Researchers report that some people who experience heart failure have less biodiversity in their gut or have elevated gut metabolites, both of which are associated with more hospital visits and greater risk of death. A team led by scientists at the Georgetown University School of Nursing & Health Studies published their study, “The heart and gut relationship: a systematic review of the evaluation of the microbiome and trimethylamine-N-oxide (TMAO) in heart failure,” in Heart Failure Reviews.
The gut microbiome is a delicately balanced ecosystem comprised primarily of bacteria as well as viruses, fungi, and protozoa. The microbiome can affect cardiovascular disease, which is a leading cause of death in the U.S.; heart failure, affecting over six million Americans annually, is often the end-stage of progressive cardiovascular disease.
For their overview, the researchers looked at seven years of genetic, pharmacologic, and other types of research findings from around the world to generate a wide perspective on how the microbiome can influence heart failure. The investigators zeroed in on one harmful metabolite, trimethylamine-N-oxide (TMAO), that can be produced by churning gut microbiota when full-fat dairy products, egg yolks, and red meat are consumed.
“There is an expanding body of research on the bidirectional relationship of the human gut microbiome and cardiovascular disease, including heart failure (HF). Researchers are examining the microbiome and gut metabolites, primarily trimethylamine-N-oxide (TMAO), to understand clinically observed outcomes. This systematic review explored the current state of the science on the evaluation and testing of the gut biome in persons with HF,” write the investigators.
“Using electronic search methods of Medline, Embase, CINAHL, and Web of Science, until December 2021, we identified 511 HF biome investigations between 2014 and 2021. Of the 30 studies included in the review, six were 16S rRNA and nineteen TMAO, and three both TMAO and 16S rRNA, and two bacterial cultures. A limited range of study designs were represented, the majority involving single cohorts (n = 10) and comparing individuals with HF to controls (n = 15). Patients with HF had less biodiversity in fecal samples compared to controls.
“TMAO is associated with age, BNP, eGFR, HF severity, and poor outcomes including hospitalizations and mortality. Inconsistent across studies was the ability of TMAO to predict HF development, the independent prognostic value of TMAO when controlling for renal indices, and the relationship of TMAO to LVEF and CRP. Gut microbiome dysbiosis is associated with HF diagnosis, disease severity, and prognostication related to hospitalizations and mortality. Gut microbiome research in patients with HF is developing.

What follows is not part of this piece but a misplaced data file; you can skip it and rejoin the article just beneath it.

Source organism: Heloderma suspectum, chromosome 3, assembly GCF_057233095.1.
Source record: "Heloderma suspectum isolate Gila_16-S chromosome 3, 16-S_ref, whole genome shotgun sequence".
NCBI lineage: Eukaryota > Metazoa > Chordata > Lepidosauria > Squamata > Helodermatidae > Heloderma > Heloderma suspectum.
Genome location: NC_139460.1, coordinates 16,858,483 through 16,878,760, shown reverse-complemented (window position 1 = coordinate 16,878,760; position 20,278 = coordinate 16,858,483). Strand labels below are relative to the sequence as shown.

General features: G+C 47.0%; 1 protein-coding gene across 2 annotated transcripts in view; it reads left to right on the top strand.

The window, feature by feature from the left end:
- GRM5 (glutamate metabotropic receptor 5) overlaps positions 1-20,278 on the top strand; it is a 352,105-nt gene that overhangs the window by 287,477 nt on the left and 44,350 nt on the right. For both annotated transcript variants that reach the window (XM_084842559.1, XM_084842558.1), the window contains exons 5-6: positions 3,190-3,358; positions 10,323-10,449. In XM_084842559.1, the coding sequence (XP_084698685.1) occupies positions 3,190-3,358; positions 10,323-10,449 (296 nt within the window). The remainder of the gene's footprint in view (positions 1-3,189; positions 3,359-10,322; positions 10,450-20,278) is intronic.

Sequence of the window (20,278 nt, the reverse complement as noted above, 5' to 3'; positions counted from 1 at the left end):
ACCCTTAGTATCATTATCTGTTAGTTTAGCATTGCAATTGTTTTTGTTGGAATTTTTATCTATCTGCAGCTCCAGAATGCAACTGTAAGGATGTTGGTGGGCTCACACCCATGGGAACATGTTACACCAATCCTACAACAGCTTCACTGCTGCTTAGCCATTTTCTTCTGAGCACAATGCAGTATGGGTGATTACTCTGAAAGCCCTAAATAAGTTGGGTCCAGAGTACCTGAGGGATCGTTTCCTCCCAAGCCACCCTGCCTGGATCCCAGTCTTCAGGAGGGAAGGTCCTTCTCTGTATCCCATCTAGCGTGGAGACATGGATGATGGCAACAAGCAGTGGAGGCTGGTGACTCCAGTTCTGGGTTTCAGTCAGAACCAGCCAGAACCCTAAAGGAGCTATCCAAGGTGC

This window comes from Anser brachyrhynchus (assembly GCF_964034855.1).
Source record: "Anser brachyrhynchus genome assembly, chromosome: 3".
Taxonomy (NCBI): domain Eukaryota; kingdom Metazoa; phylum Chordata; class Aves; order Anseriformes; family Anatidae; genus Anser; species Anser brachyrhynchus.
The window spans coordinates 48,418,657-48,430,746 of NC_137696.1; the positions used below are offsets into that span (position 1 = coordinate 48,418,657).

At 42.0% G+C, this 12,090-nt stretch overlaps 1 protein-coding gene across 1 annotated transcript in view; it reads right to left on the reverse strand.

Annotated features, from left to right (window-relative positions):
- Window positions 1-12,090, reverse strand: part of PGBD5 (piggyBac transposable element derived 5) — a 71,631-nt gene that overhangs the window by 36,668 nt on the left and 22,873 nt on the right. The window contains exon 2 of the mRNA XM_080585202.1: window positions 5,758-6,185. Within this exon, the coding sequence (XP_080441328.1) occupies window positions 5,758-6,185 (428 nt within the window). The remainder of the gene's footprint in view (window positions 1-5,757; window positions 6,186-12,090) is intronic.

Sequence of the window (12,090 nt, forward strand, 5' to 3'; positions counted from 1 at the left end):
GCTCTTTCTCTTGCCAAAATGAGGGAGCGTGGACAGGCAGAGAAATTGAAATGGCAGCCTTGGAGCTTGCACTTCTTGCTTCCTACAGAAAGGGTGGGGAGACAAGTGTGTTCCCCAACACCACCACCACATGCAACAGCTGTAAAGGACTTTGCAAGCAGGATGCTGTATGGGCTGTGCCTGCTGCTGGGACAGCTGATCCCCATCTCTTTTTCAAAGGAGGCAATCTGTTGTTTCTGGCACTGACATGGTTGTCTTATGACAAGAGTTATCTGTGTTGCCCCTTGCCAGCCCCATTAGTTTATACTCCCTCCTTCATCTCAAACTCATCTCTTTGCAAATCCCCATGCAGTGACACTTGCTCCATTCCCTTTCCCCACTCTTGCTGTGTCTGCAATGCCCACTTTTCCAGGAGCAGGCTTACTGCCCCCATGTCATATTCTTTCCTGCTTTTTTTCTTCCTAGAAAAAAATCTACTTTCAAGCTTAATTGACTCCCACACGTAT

“Further longitudinal and multi-centered studies are required to inform interventions to promote clinical decision-making and improved patient outcomes.”
“To diagnose and manage heart failure we rely on certain findings and test results, but we do not know how poor heart function influences the activities of the gut, including the absorption of food and medications,” says Kelley Anderson, PhD, associate professor of nursing at Georgetown and corresponding author of the study. “There is now an appreciation of a back-and-forth relationship between the heart and elements in the gut, as clearly the heart and vascular system do not work in isolation–the health of one system can directly influence the other, but clear connections are still being worked out scientifically.”
The investigators parsed 511 research articles published between 2014 and 2021 that connected the microbiome with heart failure and winnowed their focus to the 30 most relevant articles. In recent years, more advanced technology, particularly tools that can closely examine the biological roles of DNA and RNA in the body, provided more detailed insights into the gut/heart relationship and those studies were of particular interest.
The researchers could not pinpoint the effects of diet on the interplay between the microbiome and the cardiovascular system due to a lack of strong data from the studies they reviewed. The investigators noted that nutrition is an important component of overall cardiovascular health, so having the opportunity to explore the impact of diet in relation to the microbiome is a promising area for future research efforts.
In terms of possible interventions to mitigate negative impacts of the microbiome on heart disease, Anderson noted that there are ongoing studies evaluating the use of antibiotics, prebiotics, and probiotics, all of which can impact the microbiome, as well as intestinal binders that glom on to and help shuttle harmful elements out of the gut.
“We are currently developing a forward-looking study to evaluate the microbiome in patients with heart failure. We are particularly interested in the symptomatic experience of patients with end-stage heart failure as well as disease-related weight loss and wasting during this stage of cardiovascular disease,” says Anderson.